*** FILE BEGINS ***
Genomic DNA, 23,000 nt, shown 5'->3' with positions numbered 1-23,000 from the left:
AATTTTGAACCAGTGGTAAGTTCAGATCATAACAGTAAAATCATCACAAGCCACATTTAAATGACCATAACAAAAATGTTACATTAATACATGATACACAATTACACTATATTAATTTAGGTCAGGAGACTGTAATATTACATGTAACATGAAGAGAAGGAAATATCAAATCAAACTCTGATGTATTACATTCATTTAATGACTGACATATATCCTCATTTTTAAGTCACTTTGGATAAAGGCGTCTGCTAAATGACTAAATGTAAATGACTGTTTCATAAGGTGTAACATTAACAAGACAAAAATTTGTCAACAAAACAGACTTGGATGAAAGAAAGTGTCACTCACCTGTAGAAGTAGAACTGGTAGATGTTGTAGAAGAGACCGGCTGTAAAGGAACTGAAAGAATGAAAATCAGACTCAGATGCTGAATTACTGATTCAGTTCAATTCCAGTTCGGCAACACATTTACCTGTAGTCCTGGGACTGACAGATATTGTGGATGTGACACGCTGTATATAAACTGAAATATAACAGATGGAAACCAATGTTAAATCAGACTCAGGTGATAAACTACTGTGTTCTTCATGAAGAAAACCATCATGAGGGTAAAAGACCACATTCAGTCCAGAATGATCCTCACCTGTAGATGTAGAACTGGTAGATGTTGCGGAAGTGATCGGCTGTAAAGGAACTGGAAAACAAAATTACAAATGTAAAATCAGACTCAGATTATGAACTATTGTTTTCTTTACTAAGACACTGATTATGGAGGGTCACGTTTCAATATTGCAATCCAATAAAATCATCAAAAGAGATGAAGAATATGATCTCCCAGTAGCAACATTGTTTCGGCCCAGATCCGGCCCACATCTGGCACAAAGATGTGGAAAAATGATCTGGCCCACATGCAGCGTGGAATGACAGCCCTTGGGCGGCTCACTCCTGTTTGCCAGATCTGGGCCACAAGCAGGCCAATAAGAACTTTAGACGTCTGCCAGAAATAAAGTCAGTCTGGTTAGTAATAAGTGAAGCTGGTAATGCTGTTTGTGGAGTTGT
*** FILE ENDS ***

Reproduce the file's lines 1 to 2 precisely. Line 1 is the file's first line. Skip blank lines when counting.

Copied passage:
Genomic DNA, 23,000 nt, shown 5'->3' with positions numbered 1-23,000 from the left:
AATTTTGAACCAGTGGTAAGTTCAGATCATAACAGTAAAATCATCACAAGCCACATTTAAATGACCATAACAAAAATGTTACATTAATACATGATACACAATTACACTATATTAATTTAGGTCAGGAGACTGTAATATTACATGTAACATGAAGAGAAGGAAATATCAAATCAAACTCTGATGTATTACATTCATTTAATGACTGACATATATCCTCATTTTTAAGTCACTTTGGATAAAGGCGTCTGCTAAATGACTAAATGTAAATGACTGTTTCATAAGGTGTAACATTAACAAGACAAAAATTTGTCAACAAAACAGACTTGGATGAAAGAAAGTGTCACTCACCTGTAGAAGTAGAACTGGTAGATGTTGTAGAAGAGACCGGCTGTAAAGGAACTGAAAGAATGAAAATCAGACTCAGATGCTGAATTACTGATTCAGTTCAATTCCAGTTCGGCAACACATTTACCTGTAGTCCTGGGACTGACAGATATTGTGGATGTGACACGCTGTATATAAACTGAAATATAACAGATGGAAACCAATGTTAAATCAGACTCAGGTGATAAACTACTGTGTTCTTCATGAAGAAAACCATCATGAGGGTAAAAGACCACATTCAGTCCAGAATGATCCTCACCTGTAGATGTAGAACTGGTAGATGTTGCGGAAGTGATCGGCTGTAAAGGAACTGGAAAACAAAATTACAAATGTAAAATCAGACTCAGATTATGAACTATTGTTTTCTTTACTAAGACACTGATTATGGAGGGTCACGTTTCAATATTGCAATCCAATAAAATCATCAAAAGAGATGAAGAATATGATCTCCCAGTAGCAACATTGTTTCGGCCCAGATCCGGCCCACATCTGGCACAAAGATGTGGAAAAATGATCTGGCCCACATGCAGCGTGGAATGACAGCCCTTGGGCGGCTCACTCCTGTTTGCCAGATCTGGGCCACAAGCAGGCCAATAAGAACTTTAGACGTCTGCCAGAAATAAAGTCAGTCTGGTTAGTAATAAGTGAAGCTGGTAATGCTGTTTGTGGAGTTGT